Make It Last Build Series #3: Building the Drawbot controller

Craft & Design


Illustration of the drawbot rig

As discussed in the first post, the Drawbot is a rig for drawing algorithmic designs on a wall. The mechanism is made up of two motorized spools holding monofilament, which is connected to a marker; the two motors tug on the marker, and gravity tensions the line. The friction between the marker tip and the wall holds the marker to the wall. By turning the motorized spools clockwise and counterclockwise we can precisely control where the marker goes (with a little math).

Drawbot block diagram

The project can be broken down into the three components shown in the diagram above: power, controller and driver.

Power distribution is a major consideration in the design of any circuit, especially when driving higher current loads such as motors. The motors speced in our project operate at 5V, but often you will find motors that run at 9V, 12V, or 24V. The controller runs at 3.3V or 5V so we will have to distribute power to the controller and the motor drivers separately.

Because the pins on the microcontroller can only source a few milliamps (not nearly enough to driver a motor directly), we’ll need a separate driver circuit to provide enough current to the motors. The motors we are using are stepper motors, which can be precisely controlled by pulsing its four control lines in a particular order. The motor driver circuit we will be using will reduce the number of control lines from four to two.

We’ll be discussing the motor operation and building the motor driver next week; for now, we will concentrate on the controller, which will have two control lines for each motor as outputs. Our goal this week is to set up a working prototype controller and program it to blink four LEDs, one for each control line.

The schematic for the controller is almost exactly like the one used in the two previous builds.

Drawbot schematic

The only addition is four LEDs on lines RA0-RA3, which will eventually be used to control the two motorized spools. Follow the schematic to get all the components on a breadboard. If you’ve never used a breadboard, start with the blog post from project #1 that describes Hello World blinky light on a PIC.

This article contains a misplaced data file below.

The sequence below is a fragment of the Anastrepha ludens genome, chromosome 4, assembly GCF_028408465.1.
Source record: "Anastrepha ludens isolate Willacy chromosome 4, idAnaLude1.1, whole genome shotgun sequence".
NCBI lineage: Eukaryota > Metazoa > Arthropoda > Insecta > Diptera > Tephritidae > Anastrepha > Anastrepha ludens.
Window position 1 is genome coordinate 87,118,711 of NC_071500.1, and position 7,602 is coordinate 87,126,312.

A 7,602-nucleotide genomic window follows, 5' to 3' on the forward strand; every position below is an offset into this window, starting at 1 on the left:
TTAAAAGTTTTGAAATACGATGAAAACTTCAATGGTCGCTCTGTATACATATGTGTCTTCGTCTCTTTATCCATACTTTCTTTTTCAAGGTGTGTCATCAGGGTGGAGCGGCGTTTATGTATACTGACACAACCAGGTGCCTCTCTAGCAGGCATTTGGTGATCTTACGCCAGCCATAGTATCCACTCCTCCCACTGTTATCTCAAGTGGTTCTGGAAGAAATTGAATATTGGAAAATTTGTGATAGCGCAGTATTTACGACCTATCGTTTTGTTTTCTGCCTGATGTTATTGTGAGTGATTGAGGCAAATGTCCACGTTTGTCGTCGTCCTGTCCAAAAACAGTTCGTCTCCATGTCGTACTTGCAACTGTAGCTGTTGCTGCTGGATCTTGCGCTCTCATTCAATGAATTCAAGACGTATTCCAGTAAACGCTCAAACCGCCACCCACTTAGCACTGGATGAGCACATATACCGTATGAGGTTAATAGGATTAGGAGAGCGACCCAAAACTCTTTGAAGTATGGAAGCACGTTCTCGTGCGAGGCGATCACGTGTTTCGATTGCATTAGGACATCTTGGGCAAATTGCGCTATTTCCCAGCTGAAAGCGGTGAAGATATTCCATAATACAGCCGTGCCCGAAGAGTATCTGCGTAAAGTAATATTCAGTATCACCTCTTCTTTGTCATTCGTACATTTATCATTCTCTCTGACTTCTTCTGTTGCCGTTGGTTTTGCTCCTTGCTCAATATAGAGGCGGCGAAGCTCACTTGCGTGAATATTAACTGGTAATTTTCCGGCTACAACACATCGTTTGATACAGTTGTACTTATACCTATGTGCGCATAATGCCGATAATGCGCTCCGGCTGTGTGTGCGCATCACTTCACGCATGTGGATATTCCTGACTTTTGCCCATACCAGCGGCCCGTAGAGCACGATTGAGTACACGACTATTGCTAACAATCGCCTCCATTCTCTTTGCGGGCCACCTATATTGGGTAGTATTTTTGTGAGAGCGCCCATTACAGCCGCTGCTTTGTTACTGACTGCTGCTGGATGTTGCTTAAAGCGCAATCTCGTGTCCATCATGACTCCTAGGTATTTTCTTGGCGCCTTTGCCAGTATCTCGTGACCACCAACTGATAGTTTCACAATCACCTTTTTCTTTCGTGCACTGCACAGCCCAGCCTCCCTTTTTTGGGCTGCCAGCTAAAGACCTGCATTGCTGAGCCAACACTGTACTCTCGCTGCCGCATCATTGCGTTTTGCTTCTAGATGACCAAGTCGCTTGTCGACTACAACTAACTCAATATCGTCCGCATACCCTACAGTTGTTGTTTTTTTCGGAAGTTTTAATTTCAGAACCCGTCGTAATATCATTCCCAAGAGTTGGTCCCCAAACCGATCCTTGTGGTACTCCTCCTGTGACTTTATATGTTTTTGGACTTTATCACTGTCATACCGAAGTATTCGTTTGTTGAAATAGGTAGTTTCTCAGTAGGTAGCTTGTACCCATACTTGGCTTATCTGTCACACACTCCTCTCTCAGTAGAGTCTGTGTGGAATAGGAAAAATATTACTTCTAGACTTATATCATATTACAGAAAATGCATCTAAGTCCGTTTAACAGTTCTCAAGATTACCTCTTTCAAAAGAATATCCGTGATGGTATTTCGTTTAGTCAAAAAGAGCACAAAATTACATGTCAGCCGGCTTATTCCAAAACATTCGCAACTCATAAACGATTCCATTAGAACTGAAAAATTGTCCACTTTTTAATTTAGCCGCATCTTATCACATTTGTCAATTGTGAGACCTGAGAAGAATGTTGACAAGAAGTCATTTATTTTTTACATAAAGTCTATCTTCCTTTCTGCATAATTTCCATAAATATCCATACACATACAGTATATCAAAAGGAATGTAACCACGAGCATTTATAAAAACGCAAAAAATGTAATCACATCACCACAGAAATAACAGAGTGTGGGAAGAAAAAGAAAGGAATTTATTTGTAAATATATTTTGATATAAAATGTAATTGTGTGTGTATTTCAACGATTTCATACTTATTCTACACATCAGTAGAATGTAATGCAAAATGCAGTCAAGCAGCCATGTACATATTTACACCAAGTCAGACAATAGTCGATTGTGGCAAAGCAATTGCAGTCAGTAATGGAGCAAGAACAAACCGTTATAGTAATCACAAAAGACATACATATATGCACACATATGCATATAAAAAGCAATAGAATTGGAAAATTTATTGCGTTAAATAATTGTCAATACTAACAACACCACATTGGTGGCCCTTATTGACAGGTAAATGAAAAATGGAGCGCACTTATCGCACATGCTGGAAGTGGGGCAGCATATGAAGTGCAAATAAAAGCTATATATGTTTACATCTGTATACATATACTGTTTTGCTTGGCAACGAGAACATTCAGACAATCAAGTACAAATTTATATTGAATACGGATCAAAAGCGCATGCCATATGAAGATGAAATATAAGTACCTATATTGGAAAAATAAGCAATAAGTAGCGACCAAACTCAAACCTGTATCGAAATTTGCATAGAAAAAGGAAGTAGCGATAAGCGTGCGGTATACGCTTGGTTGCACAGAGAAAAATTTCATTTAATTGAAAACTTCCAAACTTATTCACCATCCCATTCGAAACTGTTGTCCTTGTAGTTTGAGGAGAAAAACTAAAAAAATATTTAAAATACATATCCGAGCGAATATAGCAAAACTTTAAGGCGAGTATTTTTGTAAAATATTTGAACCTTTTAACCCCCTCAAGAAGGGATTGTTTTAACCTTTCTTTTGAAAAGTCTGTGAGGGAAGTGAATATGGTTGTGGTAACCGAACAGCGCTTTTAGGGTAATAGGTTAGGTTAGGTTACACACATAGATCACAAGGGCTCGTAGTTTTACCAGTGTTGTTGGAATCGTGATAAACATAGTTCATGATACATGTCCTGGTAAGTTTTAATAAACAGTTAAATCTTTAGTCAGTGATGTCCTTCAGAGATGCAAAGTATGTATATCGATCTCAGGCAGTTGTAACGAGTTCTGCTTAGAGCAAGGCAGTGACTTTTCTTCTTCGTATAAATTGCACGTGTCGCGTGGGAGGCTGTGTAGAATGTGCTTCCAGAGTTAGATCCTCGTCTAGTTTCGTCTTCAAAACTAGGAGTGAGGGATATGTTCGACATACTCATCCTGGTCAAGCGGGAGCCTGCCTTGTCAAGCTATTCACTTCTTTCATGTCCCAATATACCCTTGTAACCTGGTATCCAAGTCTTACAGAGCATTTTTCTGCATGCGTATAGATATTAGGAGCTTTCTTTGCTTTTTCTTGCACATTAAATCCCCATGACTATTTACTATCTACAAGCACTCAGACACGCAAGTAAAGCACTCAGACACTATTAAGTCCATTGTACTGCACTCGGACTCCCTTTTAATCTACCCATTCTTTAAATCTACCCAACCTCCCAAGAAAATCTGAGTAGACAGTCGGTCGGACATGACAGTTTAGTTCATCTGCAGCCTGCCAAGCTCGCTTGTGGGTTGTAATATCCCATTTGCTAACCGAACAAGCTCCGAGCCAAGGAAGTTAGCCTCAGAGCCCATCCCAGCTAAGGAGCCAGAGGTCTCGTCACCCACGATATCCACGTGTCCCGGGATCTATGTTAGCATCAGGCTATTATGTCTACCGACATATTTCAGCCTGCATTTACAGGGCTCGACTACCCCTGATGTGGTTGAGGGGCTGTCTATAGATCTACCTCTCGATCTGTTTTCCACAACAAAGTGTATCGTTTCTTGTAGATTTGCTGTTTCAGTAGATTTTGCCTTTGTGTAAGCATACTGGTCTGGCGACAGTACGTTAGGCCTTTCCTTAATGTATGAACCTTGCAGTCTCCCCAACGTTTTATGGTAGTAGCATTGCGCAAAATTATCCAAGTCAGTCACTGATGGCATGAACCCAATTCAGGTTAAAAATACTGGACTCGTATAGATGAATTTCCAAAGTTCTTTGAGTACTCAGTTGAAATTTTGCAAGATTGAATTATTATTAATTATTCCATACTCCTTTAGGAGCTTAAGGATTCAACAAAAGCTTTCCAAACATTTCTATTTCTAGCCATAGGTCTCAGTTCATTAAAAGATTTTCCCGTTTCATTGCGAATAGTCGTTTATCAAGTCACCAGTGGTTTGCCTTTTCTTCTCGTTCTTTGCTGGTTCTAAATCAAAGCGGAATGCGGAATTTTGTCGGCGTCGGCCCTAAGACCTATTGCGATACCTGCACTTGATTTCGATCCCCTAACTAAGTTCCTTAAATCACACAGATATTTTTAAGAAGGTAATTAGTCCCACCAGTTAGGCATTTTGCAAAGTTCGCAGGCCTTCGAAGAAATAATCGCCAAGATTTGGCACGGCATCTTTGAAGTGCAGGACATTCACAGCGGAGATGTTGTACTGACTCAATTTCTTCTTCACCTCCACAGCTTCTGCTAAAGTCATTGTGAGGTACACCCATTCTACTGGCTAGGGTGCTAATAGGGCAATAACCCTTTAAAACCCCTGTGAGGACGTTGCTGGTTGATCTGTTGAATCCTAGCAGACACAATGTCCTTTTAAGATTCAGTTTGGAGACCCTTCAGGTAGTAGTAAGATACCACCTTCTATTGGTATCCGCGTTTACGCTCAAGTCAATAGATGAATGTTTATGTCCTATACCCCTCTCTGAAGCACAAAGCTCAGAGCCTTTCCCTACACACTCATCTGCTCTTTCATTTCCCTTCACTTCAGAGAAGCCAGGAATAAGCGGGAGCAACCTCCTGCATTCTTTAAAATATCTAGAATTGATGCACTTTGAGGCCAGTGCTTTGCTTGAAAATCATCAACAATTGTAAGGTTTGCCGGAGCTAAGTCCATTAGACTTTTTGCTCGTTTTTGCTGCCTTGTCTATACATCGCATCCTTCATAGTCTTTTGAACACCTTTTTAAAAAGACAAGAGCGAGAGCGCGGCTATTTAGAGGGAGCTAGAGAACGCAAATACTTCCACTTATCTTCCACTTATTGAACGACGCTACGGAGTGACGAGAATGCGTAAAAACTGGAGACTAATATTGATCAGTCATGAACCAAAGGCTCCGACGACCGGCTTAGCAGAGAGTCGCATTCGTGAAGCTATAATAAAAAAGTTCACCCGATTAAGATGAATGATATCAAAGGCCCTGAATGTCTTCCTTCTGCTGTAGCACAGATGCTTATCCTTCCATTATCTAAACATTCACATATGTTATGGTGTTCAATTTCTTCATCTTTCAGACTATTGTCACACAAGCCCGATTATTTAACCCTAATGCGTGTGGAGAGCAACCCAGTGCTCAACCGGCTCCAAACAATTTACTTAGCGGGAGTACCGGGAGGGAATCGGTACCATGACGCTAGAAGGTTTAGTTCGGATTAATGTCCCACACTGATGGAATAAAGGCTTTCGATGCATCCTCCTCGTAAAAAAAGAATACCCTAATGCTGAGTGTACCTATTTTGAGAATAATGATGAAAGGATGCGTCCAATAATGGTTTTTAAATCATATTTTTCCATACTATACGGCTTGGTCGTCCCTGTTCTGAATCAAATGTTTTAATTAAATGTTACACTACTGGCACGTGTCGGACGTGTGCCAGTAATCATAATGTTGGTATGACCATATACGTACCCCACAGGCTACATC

Start with the PIC18LF25K22 microcontroller and connect the other components to the microcontroller, following the directions for the Hello World project. Be sure to connect all of the power and ground pins to the microcontroller. Also connect the ground rails on the breadboard to each other, and the power rails to each other. Finally, add an LED between each of pins RA0 through RA3. The long lead goes toward the pin, and the short lead connects to GND.

A prototype

The finished prototype should look something like the above. We’ll be using the PICKit3 programmer to compile and upload code (you can also use the PicKit 2, as described in the Forums).

As in previous builds, we’ll use the MPLAB environment to compile and upload code. If you haven’t installed MPLAB yet, follow the instructions from Make It last project #1. The device definitions and include files for the microporcessor we are using (the PIC18LF25K22) are included in the latest distribution of MPLAB; if you have an older version you may have to upgrade or update your device definitions.

The PIC will run at voltages up to 5V; for now we’ll run the circuit at 3.3V so we don’t have to add current-limiting resistors to the LEDs. As a convenience, the PICKit3 can power the circuit. Before attaching the programmer to the circuit, open MPLAB and change the settings under Programmer->Settings->Power to power the circuit at 3.3V. Then connect the programmer to the six-pin header with Pin 1 in the proper orientation (it’s marked with a white arrow).

Download the sample code to test the prototype controller. Create a new project and add the main.c file to it. If all the connections are made properly, you should be able to connect to the microcontroller, select “Build All” and upload the code with the “Program” command. A working circuit will blink each LED in turn.

Next week, we we’ll build a stepper motor driver circuit and connect it to the controller in place of the LEDs.

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Shawn Wallace

Shawn Wallace is a MAKE contributor, artist, programmer, and editor living in Providence, R.I. He designs open hardware kits at Modern Device and organized the Fab Academy at the Providence Fab Lab. He makes iPhone synthesizers with the Fluxama collective and is a member of the SMT Computing Society.

View more articles by Shawn Wallace